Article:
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Between the Grooves of Radiohead’s ‘Kid A’

Radiohead's Kid A turns 20 today. Ten writers tackle each track (yes, even the bonus blip at the end), and we soon discover how, truly, everything is in its right place.

Kid A
Radiohead
Parlophone / Capitol
2 October 2000

5. “Treefingers”

Much in the fashion of David Bowie’s work with Brian Eno on 1977’s Low (“Warszawa”, “Subterraneans”), Radiohead’s “Treefingers” is a culmination of Kid A‘s angst put softly into water, bathed and echoed, and made sublime. “Treefingers” is an ambient piece that sings unlike its counterparts on the album. Ed O’Brien wrote it first as a guitar solo then processed, no doubt, through some vast Eventide processor or Pro-Tools plug-in before emerging as its strange, liquid self.

The track is likely born out of Radiohead’s then-evident interest in Warp Records, the 1990s birth of IDM, and artists like Squarepusher, Aphex Twin, and Autechre. “Treefingers” most resembles Aphex Twin’s work on Selected Ambient Works Volume II, a massive double-vinyl collection of spare and mostly beatless synthesized compositions, some carried by synth washes or simple wind chimes clattered somewhere in Twin’s native Cornwall. This album sometimes called SAW2, bristles the new age trappings of most of its ambient-leaning ilk and plays much like a tuneful Lustmord caught easing out of his dark ambient safe-zone. There is no direct correlation between SAW2‘s tracks and “Treefingers”, but I should hope that Greenwood et al. found it at the least to have been of commensurate influence when processing O’Brien’s guitar noodling.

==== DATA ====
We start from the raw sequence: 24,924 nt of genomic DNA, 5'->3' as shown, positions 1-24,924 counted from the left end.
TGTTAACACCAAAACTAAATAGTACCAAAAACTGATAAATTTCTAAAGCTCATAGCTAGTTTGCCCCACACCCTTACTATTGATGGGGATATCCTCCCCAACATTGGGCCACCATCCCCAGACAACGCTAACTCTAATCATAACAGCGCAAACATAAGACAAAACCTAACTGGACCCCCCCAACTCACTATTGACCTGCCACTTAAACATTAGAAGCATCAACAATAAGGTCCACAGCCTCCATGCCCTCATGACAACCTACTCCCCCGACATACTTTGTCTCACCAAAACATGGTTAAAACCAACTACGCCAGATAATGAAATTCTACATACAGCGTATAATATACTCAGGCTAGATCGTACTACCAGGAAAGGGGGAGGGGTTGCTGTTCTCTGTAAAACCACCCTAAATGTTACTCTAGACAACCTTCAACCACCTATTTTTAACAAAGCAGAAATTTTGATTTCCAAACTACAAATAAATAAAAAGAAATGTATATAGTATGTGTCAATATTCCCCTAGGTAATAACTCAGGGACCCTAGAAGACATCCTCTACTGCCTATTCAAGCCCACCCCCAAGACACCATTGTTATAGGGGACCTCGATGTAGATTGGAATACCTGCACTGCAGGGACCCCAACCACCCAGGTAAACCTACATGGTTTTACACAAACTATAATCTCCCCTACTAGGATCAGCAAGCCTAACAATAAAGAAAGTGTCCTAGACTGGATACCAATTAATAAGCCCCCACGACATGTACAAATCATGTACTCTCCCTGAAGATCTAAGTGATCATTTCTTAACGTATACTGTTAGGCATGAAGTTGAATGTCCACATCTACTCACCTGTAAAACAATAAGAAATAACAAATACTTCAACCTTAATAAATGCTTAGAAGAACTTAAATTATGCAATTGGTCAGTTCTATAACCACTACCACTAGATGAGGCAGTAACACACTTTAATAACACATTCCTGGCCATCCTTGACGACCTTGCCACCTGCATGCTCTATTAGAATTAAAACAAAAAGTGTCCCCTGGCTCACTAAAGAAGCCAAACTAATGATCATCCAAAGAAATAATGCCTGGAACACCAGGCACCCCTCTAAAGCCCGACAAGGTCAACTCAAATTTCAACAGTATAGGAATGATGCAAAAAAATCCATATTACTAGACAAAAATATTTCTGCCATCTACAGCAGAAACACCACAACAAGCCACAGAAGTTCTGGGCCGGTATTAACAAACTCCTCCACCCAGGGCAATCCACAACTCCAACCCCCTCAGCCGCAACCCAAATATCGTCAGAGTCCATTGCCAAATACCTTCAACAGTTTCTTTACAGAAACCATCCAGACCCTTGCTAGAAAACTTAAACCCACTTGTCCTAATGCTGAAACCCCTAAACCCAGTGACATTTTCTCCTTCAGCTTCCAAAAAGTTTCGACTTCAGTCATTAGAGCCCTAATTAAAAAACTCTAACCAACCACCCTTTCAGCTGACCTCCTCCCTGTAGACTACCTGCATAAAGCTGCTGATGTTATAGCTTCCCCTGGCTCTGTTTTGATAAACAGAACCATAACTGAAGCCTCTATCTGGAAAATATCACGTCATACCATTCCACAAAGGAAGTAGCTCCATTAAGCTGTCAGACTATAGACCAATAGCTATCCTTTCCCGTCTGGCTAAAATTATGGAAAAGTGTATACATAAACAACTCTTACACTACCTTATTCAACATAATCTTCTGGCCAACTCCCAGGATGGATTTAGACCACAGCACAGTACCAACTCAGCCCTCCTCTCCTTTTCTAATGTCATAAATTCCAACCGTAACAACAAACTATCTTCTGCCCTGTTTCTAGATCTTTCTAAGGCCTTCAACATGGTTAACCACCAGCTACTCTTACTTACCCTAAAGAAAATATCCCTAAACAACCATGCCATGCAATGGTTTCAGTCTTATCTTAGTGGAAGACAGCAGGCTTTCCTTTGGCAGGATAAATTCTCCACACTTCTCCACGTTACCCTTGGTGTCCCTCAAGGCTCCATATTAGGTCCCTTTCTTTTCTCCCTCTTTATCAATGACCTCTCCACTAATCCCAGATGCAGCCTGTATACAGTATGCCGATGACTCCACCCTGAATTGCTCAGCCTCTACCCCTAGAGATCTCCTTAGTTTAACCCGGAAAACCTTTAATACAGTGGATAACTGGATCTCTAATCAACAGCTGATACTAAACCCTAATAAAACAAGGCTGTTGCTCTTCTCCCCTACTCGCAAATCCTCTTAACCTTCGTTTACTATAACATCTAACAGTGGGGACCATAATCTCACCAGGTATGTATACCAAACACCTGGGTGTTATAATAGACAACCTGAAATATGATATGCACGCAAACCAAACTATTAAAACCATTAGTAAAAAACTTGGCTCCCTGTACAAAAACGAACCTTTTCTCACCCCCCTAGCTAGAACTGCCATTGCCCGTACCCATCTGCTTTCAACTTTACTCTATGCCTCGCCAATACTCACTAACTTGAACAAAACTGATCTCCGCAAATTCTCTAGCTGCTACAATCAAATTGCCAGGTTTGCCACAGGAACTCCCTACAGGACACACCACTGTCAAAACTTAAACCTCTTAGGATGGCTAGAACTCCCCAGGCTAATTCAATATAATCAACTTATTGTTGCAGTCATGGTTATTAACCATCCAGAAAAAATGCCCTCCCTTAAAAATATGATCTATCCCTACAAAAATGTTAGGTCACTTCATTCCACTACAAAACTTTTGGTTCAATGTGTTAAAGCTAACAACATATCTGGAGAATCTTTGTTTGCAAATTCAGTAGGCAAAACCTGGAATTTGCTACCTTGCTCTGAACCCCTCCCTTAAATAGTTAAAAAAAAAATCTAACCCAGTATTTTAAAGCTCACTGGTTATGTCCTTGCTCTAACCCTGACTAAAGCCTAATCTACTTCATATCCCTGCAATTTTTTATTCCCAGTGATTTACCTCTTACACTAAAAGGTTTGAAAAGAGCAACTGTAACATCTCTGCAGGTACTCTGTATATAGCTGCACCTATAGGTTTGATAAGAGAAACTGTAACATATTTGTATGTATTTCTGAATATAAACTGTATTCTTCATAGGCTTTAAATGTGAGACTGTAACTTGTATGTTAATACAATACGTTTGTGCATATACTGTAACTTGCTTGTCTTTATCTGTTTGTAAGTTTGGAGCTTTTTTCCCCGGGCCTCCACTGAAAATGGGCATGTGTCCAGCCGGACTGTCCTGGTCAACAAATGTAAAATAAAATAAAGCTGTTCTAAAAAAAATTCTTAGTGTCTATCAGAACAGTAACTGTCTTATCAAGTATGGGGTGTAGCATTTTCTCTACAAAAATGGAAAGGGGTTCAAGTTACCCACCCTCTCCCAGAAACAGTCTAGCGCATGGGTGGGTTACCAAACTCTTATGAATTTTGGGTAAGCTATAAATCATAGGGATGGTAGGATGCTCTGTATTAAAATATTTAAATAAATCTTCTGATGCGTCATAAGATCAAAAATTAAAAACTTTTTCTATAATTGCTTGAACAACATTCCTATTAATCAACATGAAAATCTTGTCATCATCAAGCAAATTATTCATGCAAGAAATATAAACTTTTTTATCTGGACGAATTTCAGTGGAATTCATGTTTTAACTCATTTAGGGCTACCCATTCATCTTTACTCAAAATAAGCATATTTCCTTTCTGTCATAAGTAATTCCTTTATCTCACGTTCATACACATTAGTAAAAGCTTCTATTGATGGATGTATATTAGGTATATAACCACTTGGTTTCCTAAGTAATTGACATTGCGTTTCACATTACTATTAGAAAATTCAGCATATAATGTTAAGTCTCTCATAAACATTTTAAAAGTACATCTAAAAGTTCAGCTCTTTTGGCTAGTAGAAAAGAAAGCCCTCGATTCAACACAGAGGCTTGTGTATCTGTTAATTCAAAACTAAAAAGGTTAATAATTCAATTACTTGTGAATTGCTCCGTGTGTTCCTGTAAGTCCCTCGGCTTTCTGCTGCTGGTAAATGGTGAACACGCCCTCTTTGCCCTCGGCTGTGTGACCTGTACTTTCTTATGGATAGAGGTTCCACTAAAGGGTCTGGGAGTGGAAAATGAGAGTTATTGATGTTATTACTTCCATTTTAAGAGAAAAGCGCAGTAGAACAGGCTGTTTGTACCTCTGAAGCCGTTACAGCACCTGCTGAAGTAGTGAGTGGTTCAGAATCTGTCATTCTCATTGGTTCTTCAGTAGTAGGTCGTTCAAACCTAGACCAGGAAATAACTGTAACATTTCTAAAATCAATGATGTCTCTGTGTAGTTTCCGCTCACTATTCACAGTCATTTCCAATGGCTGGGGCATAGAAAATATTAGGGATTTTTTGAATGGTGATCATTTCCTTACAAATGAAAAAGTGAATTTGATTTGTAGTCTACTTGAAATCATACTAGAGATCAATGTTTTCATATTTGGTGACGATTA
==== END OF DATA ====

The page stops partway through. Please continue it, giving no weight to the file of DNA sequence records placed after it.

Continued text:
SAW 2 is built with contributions of synaesthesia, or “the production of a sense impression relating to one sense or part of the body by stimulation of another sense or part of the body”. That’s a suitable way to perceive “Treefingers” and, for that matter, many of Radiohead’s other ambient attempts. This, barring its heavy low-frequency filtering, surely is part of the reason that “Treefingers” is so oft described as sounding like it was recorded underwater. The song’s simple structure, aleatoric-seeming chordal mood, and blossoming progression could be the attributions of an artist interpreting the soft sound as images of stars seen from beneath a waterline, moving shapes across the sky, planes at night, the way water reflects the moon, ripples on a pond surface, bright and falling lights, and rain on lone city streets. “Treefingers” is cast outside of Kid A‘s jazz-laden, percussive stature, and it exists somewhere in the not-so-barren outland. — Jason Cook

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